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Journal of Quantitative Analysis in Sports

An official journal of the American Statistical Association

Editor-in-Chief: Glickman, PhD, Mark

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1559-0410
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Ranking rankings: an empirical comparison of the predictive power of sports ranking methods

Daniel Barrow
  • Pitzer College, Department of Mathematics, 1050 North Mills Avenue, Claremont, CA 91711, USA
/ Ian Drayer
  • UCLA, Department of Mathematics, 405 Hilgard Avenue, Los Angeles, CA 90095, USA
/ Peter Elliott
  • UCLA, Department of Mathematics, 405 Hilgard Avenue, Los Angeles, CA 90095, USA
/ Garren Gaut
  • UCLA, Department of Mathematics, 405 Hilgard Avenue, Los Angeles, CA 90095, USA
/ Braxton Osting
  • Corresponding author
  • UCLA, Department of Mathematics, 405 Hilgard Avenue, Los Angeles, CA 90095, USA
  • Email:
Published Online: 2013-05-27 | DOI: https://doi.org/10.1515/jqas-2013-0013

Abstract

In this paper, we empirically evaluate the predictive power of eight sports ranking methods. For each ranking method, we implement two versions, one using only win-loss data and one utilizing score-differential data. The methods are compared on 4 datasets: 32 National Basketball Association (NBA) seasons, 112 Major League Baseball (MLB) seasons, 22 NCAA Division 1-A Basketball (NCAAB) seasons, and 56 NCAA Division 1-A Football (NCAAF) seasons. For each season of each dataset, we apply 20-fold cross validation to determine the predictive accuracy of the ranking methods. The non-parametric Friedman hypothesis test is used to assess whether the predictive errors for the considered rankings over the seasons are statistically dissimilar. The post-hoc Nemenyi test is then employed to determine which ranking methods have significant differences in predictive power. For all datasets, the null hypothesis – that all ranking methods are equivalent – is rejected at the 99% confidence level. For NCAAF and NCAAB datasets, the Nemenyi test concludes that the implementations utilizing score-differential data are usually more predictive than those using only win-loss data. For the NCAAF dataset, the least squares and random walker methods have significantly better predictive accuracy at the 95% confidence level than the other methods considered.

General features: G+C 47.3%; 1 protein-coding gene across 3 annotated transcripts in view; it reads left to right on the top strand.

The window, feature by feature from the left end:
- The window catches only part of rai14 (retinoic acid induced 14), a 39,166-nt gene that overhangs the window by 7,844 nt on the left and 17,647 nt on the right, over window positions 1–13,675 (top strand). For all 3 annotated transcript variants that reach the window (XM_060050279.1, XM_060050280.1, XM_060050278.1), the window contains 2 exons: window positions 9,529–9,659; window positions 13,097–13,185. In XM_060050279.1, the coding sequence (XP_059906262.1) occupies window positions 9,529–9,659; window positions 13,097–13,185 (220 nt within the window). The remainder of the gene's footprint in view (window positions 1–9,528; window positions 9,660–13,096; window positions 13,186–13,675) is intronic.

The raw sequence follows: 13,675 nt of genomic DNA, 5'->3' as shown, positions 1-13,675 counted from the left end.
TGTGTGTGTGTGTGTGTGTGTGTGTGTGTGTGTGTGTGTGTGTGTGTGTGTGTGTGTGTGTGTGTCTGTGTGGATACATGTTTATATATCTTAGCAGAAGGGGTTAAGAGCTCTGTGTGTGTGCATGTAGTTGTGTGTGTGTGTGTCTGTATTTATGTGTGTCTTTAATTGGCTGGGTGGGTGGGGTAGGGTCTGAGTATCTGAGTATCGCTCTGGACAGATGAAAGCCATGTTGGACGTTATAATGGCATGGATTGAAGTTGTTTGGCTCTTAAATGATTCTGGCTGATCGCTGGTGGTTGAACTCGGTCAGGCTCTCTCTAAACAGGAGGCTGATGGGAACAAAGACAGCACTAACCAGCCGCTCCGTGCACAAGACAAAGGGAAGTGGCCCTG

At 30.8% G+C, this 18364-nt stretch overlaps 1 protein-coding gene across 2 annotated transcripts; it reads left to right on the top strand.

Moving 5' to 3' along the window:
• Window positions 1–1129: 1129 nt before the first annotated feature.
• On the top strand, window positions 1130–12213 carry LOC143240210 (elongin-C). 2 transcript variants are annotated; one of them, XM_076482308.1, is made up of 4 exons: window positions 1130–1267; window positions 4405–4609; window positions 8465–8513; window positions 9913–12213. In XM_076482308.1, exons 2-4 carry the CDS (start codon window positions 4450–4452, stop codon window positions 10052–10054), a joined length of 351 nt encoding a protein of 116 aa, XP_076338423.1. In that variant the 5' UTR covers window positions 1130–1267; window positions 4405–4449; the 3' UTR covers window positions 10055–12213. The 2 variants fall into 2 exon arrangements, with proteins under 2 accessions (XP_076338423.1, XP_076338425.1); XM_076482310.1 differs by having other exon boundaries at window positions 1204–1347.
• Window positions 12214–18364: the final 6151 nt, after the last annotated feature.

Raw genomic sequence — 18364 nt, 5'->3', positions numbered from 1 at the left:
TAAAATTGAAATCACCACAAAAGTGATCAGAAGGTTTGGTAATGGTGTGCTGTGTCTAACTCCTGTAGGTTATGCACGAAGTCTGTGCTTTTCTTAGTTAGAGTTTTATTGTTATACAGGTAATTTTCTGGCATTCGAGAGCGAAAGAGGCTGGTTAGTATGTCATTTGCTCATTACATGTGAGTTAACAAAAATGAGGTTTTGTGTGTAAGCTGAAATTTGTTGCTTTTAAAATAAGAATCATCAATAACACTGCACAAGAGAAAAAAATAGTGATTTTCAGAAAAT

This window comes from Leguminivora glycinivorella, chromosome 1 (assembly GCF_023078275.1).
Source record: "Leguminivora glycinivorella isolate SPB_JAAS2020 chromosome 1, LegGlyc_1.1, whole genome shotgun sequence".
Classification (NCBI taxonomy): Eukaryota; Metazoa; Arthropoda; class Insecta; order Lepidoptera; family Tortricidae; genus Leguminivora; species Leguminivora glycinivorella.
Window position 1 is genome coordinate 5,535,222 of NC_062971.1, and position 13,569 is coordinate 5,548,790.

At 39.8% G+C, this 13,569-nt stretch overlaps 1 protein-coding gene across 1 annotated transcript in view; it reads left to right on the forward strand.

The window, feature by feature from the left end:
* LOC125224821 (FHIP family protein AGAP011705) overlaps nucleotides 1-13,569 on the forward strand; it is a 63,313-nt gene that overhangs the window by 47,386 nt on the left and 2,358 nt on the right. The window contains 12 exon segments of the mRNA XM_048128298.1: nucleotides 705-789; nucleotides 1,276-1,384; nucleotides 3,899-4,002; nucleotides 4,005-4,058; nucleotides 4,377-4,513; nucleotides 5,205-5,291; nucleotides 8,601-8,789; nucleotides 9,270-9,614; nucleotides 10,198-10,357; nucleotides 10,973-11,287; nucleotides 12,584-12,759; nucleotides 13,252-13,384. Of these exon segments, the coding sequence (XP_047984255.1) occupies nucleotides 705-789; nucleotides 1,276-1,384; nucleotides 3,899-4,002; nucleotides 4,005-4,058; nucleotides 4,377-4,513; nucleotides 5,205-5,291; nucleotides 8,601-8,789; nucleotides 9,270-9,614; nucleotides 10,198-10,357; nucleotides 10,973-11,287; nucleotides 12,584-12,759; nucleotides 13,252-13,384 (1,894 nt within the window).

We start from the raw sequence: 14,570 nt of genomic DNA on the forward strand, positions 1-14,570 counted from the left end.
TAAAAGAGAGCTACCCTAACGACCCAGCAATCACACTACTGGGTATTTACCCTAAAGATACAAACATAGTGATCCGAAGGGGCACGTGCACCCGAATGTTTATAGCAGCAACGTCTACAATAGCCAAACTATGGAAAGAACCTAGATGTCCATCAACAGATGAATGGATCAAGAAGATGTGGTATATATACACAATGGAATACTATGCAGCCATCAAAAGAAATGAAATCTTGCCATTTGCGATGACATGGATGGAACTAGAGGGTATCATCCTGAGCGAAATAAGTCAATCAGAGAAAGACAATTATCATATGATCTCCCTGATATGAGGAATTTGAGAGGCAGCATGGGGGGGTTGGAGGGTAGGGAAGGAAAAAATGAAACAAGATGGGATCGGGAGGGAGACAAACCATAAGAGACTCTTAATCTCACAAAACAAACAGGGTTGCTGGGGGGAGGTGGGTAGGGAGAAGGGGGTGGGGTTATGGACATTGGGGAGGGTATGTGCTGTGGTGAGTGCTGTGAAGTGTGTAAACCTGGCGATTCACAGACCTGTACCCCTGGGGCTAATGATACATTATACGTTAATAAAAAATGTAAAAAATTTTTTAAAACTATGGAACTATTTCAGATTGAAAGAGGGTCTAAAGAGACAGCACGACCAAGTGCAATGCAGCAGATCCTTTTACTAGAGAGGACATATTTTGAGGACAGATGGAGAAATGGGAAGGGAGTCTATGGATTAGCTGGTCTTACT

Keywords: cross validation; Friedman test; Nemenyi test; hypothesis testing; sports rankings

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About the article

Corresponding author: Braxton Osting, UCLA, Department of Mathematics, 405 Hilgard Avenue, Los Angeles, CA 90095, USA, Tel.: +3108252601


Published Online: 2013-05-27

Published in Print: 2013-06-01


Citation Information: Journal of Quantitative Analysis in Sports, ISSN (Online) 1559-0410, ISSN (Print) 2194-6388, DOI: https://doi.org/10.1515/jqas-2013-0013. Export Citation

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